I’m creating a PDF parser in Elm and those files contains a lot of binary information.
The parser expects Bytes as input as I want it optimized for File.load / Http.get ++
Testing is currently done by converting files to list of integers/hex as input for my tests.
Anyone know a smarter way of loading actual files as input in elm-test?
Loading data is not something possible currently in elm-test. You’d have to find a way to write that data into an elm file that’s imported in your tests.
Things that may (or not) help:
Otherwise, you’re not the first to be interested in loading stuff for tests. If you’re willing to do more free work (that may not end in something usable for you in reasonable time), that would be gather other past questions and use cases on the subject. Try drafting a way how we could make something work, maybe via a Value in flags, maybe something else. And post your findings here and/or in an issue for the elm-test package.
Also another remark, the
Bytes type from
elm/bytes is not comparable with
==. It may return
False? mostly true in my experience) for any comparison. So if you want to check for correctness of data transformations resulting in bytes, make sure to convert it to hex before comparing it to a reference data.
The original post asked about elm-test, specifically, but just wanted to share that you could test this with elm-spec.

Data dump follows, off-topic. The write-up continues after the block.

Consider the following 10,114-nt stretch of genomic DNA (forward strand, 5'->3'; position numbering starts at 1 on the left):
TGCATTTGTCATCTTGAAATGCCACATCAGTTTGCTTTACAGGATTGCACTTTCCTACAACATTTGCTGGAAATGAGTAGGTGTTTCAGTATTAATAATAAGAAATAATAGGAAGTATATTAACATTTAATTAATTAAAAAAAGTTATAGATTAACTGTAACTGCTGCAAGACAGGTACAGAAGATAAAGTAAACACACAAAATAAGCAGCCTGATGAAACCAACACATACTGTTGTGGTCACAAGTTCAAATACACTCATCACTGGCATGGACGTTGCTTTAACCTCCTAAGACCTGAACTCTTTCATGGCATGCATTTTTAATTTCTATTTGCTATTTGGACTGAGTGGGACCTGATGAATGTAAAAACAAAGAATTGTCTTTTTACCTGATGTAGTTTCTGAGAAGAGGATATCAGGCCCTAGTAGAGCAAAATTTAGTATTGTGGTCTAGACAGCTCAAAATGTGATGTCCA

Assuming your binary file parser is embedded (or embeddable) in an Elm application that uses
File.Select.files to allow the user to upload a file, you can write an elm-spec test that simulates uploading a file and then asserts that your application does the correct thing. Elm-spec allows you to specify a file on disk that can be selected during the test (or you can provide Bytes as part of the test itself). See Spec.File for more info and an example. Or, if your application makes an HTTP request and expects Bytes in return, elm-spec allows you to simulate that as well, where the bytes are specified in the test itself or come from a file on disk. See Spec.Http.Stub for more.
Assuming, again, that your binary file parser is embedded in some application, you could also use an end-to-end testing tool like Cypress or Playwright Test to test this behavior. The benefit of elm-spec is that it runs a bit faster than typical end-to-end testing tools, and gives you the opportunity to control and verify your program at a lower level (eg you can assert on the contents of the model, if you want).
I have not seen elm-spec before, seems to solve the issue.
Got it working loading files and Observe that the model contains expected results
Also nice to know about this tool for other usecases. Thanks for making+posting this!
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